Hidden Figures – Revealing Untold Stories Via A Touch Table Application
On the 8th of March, an exclusive pre-screening of the movie Hidden Figures takes place at the Science Library of the University of Oslo. To support this exciting event, we have designed an application for our touch table, now residing in an exhibition in the Science Library. This post outlines some of our experiences during the development and design of this application.
Photo: Simen Kjellin
In a two-week project, we designed a touch table application to contextualize the Hidden Figures. This movie, based on the book with the same name, reveals the untold story of female afro-american mathematicians playing a pivotal role in the NASA space program. To contextualize a library exhibition about the movie, we created a touch table application, leading to additional insights into the design and use of such types of applications.
The application was developed using the “XIMPEL” framework, which allows for rapidly prototyping and creating interactive video applications, using XML-based “playlists”. We extended this framework, with the help of one of its founders, to include the possibility to embed custom content, and to register overall statistics of user interactions.
Fox Pictures kindly provided us with artwork and clips from the original movie, which we utilized in our design. As shown in Figure 1, the home screen of the application provides a dynamic perspective on the film. Users can select characters from the movie on the left-hand side, as well as movie clips and books on the right-hand side. For some of the books, an interactive book viewer is provided (Figure 2), which makes it possible to read the book via swiping the touchscreen (or via more traditional buttons). Finally, for each fictional and non-fictional character of the movie, it is possible to read a short biography, to access related movie scenes and to read related books (Figure 3).
The application was initially well received, and during the first two weeks there were more than 150 interaction moments with the application. Some of these interactions were by single users, but at times they also involved multiple users at the same time. The initial sessions with the touch table had a duration varying from 1 to 6 minutes, and the number of clicks within the application ranged from a single click to more than forty. The interactions have been further analyzed, and it is possible to read our detailed findings via the link below this article.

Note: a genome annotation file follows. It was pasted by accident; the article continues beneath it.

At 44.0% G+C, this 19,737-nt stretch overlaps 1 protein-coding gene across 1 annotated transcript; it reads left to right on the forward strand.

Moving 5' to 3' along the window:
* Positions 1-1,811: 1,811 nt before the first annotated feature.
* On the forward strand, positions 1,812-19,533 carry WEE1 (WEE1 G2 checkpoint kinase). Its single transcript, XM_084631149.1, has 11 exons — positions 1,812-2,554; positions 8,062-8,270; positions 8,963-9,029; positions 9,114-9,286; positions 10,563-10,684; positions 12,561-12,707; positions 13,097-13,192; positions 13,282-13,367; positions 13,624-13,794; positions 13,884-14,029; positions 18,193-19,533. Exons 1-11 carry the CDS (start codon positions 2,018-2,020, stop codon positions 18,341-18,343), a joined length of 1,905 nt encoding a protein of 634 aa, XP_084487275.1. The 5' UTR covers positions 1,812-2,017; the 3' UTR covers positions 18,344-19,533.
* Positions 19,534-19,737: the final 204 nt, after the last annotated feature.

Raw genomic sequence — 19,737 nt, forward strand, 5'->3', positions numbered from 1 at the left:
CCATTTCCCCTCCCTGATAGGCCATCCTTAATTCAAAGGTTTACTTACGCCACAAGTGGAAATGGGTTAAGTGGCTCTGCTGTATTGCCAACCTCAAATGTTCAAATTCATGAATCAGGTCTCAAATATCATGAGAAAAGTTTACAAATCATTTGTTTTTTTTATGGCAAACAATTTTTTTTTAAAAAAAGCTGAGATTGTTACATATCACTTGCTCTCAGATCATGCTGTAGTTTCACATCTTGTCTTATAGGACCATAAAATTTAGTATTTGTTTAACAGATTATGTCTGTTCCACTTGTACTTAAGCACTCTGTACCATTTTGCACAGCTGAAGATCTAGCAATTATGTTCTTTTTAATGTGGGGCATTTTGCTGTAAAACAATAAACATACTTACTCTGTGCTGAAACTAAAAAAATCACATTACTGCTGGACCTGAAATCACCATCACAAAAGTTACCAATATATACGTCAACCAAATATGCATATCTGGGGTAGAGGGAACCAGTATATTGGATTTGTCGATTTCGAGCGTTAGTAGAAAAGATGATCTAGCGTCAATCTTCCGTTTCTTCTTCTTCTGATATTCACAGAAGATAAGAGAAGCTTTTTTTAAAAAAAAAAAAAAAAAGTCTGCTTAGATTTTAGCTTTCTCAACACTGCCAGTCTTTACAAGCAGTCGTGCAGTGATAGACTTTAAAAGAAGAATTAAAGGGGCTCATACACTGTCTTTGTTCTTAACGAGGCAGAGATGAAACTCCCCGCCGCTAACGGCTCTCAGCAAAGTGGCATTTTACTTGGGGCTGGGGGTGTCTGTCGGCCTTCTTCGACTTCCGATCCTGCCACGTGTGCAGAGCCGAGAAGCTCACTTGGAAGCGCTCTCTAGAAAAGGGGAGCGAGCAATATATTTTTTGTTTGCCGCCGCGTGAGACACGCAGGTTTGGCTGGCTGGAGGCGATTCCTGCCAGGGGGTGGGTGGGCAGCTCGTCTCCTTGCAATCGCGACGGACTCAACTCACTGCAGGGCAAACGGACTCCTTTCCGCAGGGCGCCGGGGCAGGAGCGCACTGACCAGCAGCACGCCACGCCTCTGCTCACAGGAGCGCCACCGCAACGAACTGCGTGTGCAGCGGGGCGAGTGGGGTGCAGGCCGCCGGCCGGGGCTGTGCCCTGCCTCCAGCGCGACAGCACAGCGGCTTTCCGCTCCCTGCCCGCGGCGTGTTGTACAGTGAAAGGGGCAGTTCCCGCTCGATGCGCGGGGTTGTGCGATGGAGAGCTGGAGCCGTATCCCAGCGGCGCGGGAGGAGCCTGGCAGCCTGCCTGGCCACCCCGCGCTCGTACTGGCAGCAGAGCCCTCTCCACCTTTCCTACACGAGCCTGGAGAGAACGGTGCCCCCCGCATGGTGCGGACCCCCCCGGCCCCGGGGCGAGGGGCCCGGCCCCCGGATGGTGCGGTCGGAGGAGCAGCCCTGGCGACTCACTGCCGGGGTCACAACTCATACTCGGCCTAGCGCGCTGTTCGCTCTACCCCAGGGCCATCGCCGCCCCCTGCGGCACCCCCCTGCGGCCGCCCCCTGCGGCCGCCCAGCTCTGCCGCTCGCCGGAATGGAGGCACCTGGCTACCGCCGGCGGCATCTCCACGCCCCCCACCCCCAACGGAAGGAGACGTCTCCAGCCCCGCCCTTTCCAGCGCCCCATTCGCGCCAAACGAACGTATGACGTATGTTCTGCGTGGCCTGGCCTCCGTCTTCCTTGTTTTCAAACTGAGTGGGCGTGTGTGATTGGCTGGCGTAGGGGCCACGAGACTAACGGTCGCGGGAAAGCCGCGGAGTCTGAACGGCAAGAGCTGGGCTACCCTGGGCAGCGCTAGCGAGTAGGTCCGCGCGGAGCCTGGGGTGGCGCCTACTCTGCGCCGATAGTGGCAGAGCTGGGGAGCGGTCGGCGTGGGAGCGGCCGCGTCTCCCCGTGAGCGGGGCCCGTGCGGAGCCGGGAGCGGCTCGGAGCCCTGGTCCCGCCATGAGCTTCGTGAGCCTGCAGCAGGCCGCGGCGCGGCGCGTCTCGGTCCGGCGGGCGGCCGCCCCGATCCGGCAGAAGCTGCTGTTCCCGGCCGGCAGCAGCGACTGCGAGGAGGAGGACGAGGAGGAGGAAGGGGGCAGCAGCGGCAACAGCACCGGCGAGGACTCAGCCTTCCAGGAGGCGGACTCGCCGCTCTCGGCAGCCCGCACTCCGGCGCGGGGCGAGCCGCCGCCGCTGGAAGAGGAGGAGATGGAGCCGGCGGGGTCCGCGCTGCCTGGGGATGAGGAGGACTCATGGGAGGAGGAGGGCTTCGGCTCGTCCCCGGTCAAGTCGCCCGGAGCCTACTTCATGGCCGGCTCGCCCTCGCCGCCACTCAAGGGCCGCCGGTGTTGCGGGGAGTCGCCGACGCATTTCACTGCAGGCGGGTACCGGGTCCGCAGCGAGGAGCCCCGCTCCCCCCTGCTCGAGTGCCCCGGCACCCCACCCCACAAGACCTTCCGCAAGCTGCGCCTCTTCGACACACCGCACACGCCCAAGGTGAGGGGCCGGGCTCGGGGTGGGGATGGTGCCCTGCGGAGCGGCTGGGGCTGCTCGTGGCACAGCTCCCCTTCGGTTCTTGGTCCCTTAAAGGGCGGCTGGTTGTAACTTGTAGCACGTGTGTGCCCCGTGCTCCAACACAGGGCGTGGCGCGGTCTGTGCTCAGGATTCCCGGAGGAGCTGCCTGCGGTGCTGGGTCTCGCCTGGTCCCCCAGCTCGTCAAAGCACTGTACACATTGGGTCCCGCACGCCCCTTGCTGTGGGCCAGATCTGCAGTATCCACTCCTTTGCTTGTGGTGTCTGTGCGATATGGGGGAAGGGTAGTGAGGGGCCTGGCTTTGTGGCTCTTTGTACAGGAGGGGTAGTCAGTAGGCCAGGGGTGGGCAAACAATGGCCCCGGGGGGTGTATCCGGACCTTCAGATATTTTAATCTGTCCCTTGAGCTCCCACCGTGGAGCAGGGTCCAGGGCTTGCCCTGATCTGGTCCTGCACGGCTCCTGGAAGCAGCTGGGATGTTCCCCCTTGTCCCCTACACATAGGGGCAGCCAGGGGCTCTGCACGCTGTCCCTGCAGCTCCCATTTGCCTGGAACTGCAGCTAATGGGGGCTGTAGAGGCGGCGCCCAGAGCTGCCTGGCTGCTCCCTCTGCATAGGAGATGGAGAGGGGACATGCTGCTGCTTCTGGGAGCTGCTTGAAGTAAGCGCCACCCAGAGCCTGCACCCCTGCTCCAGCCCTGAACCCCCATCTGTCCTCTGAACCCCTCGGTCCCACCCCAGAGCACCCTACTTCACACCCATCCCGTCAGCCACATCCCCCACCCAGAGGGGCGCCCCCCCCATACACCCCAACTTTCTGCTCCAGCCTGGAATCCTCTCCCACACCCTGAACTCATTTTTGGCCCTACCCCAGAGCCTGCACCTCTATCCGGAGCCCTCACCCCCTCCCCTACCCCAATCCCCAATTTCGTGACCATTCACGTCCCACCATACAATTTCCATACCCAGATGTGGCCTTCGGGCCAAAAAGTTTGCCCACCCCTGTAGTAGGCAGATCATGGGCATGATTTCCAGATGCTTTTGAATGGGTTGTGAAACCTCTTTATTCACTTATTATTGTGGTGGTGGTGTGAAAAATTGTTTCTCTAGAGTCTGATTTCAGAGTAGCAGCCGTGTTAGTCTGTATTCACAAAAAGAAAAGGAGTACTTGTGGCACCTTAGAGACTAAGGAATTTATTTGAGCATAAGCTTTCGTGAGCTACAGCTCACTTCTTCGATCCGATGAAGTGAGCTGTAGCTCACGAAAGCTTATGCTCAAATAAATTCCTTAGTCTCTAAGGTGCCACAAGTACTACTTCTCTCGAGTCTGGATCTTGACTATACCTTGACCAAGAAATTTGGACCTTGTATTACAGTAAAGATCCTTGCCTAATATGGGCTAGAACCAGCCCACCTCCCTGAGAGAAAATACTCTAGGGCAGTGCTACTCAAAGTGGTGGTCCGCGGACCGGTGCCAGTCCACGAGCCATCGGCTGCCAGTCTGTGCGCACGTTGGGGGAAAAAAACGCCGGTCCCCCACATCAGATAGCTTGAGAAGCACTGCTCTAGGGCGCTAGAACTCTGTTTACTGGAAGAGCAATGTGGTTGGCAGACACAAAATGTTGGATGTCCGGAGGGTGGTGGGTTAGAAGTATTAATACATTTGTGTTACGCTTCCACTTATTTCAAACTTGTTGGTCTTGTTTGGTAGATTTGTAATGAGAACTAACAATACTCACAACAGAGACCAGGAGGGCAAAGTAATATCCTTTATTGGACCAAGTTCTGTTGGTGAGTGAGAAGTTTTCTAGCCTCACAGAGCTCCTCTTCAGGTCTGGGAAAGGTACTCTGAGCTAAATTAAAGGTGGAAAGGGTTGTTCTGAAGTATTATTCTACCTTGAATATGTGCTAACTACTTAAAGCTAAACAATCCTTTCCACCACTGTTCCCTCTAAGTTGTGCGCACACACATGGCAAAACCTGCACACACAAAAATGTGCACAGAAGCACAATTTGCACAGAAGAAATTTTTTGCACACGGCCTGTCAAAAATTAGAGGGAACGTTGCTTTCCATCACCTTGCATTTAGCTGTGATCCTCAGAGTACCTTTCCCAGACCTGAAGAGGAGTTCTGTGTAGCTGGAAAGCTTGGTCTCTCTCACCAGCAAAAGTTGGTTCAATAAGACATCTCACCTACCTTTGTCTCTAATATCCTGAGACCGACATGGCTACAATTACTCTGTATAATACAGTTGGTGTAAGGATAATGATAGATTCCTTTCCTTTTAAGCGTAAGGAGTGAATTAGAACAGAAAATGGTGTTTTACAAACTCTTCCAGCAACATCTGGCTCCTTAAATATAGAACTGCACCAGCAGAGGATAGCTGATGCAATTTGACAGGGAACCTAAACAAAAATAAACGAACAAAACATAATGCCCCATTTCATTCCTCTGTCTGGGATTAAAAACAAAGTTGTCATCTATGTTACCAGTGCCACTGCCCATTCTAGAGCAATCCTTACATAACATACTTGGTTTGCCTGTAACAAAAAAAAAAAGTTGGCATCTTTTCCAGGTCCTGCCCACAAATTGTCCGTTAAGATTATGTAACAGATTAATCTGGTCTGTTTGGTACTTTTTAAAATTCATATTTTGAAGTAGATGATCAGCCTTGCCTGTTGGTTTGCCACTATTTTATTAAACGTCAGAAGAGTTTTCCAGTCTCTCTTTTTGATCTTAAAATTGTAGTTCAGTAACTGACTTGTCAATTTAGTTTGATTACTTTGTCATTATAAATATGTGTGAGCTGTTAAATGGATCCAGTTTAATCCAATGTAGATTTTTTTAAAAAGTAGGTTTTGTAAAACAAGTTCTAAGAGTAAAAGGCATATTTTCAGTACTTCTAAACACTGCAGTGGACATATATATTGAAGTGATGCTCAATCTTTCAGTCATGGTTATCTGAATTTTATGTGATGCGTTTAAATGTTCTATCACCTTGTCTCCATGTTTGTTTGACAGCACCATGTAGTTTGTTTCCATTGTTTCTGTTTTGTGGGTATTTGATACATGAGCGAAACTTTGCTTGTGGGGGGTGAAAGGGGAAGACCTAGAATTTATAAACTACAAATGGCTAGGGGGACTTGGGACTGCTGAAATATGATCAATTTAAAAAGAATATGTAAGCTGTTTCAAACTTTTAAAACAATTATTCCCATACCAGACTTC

Just like with the touch table project involving the library's SciFi collection, we learned valuable lessons about developing touch table applications. This time, since the table was installed in the library for multiple weeks, we were able to gain more experience with the interactions with a touch table in the physical library space. For instance, on the first day after the installation of the touch table, we noticed that some users just looked at the touch table, but did not interact with it. This urged us to simply add a small "touch me" note to the table, which resulted in more direct interactions. Hence, sometimes users need to be “encouraged” to interact with the touch table, since they are not used to encounter these kinds of devices.
Also, during the design process and usability testing of the application, we observed that touch screens of this large size necessitate an alternate approach to interface design (e.g. due to the sheer size of the touch table, certain interface elements may be hard to reach).
Finally, during testing it turned out to be important to provide ways for users to easily save materials to their own devices, including laptops. In our case, we added a short bit.ly link to the download location of each e-book to the application. In the future, we plan to experiment with more “personal” approaches by making users able to scan their library card, and thus more easily receive needed materials to their university e-mail address.